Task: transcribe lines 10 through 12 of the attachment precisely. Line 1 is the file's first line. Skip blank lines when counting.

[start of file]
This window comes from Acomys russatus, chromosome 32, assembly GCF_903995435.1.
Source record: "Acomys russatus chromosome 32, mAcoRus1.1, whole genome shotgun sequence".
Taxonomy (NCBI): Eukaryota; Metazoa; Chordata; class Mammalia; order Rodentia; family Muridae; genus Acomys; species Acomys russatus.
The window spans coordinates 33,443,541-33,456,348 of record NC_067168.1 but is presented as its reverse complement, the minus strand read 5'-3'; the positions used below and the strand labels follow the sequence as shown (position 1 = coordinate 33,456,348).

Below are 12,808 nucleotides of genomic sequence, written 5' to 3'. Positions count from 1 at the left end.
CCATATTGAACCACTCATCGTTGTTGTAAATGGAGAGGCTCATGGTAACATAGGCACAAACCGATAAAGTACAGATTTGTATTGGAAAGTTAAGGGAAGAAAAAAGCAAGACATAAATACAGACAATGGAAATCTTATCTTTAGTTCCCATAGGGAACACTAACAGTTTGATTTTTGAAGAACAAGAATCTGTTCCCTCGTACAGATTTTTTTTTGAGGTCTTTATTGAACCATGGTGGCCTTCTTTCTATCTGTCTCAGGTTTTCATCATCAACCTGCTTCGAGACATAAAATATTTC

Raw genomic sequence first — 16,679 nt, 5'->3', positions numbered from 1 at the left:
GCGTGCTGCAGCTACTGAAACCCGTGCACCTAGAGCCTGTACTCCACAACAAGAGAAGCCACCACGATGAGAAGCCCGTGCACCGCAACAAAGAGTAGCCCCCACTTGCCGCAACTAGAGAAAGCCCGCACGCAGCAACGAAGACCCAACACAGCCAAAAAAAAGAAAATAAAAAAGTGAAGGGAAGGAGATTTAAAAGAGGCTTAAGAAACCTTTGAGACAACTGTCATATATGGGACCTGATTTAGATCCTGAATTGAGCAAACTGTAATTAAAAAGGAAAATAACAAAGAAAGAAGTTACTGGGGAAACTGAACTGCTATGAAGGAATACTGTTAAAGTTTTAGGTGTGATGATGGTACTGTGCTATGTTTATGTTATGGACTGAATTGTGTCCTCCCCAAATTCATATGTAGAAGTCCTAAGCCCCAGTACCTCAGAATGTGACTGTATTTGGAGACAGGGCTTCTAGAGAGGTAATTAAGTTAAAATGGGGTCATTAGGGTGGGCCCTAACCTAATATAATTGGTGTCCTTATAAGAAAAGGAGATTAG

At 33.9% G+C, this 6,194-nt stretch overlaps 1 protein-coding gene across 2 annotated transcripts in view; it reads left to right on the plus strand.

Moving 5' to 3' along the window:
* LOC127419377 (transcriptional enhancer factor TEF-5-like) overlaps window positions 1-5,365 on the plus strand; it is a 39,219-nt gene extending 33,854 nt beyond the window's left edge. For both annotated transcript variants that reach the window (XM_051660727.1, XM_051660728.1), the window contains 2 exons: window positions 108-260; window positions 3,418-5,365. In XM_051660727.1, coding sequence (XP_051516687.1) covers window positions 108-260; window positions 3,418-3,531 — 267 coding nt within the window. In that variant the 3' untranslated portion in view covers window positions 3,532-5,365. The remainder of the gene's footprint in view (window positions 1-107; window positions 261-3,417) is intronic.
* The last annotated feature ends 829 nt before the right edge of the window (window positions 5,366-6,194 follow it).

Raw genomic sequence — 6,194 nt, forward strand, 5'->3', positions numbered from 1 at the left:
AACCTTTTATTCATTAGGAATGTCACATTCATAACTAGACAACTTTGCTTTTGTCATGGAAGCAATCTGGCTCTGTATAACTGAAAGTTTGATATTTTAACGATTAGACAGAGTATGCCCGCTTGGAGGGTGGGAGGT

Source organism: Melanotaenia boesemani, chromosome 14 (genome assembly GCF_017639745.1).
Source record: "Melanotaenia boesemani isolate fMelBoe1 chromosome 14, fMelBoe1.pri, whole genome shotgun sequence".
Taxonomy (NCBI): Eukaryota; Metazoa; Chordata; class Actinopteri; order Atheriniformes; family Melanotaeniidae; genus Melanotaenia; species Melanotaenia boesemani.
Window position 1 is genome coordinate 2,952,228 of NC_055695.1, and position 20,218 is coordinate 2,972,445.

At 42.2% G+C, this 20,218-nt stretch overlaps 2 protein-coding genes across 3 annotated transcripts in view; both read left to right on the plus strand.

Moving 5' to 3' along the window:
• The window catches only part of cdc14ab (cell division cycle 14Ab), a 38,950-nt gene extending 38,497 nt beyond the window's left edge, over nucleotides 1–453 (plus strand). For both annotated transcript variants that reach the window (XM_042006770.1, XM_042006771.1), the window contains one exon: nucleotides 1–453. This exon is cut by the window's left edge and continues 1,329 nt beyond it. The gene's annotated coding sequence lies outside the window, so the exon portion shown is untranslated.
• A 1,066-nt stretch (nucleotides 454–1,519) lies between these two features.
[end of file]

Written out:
Moving 5' to 3' along the window:
* LOC127419377 (transcriptional enhancer factor TEF-5-like) overlaps window positions 1-5,365 on the plus strand; it is a 39,219-nt gene extending 33,854 nt beyond the window's left edge. For both annotated transcript variants that reach the window (XM_051660727.1, XM_051660728.1), the window contains 2 exons: window positions 108-260; window positions 3,418-5,365. In XM_051660727.1, coding sequence (XP_051516687.1) covers window positions 108-260; window positions 3,418-3,531 — 267 coding nt within the window. In that variant the 3' untranslated portion in view covers window positions 3,532-5,365. The remainder of the gene's footprint in view (window positions 1-107; window positions 261-3,417) is intronic.
* The last annotated feature ends 829 nt before the right edge of the window (window positions 5,366-6,194 follow it).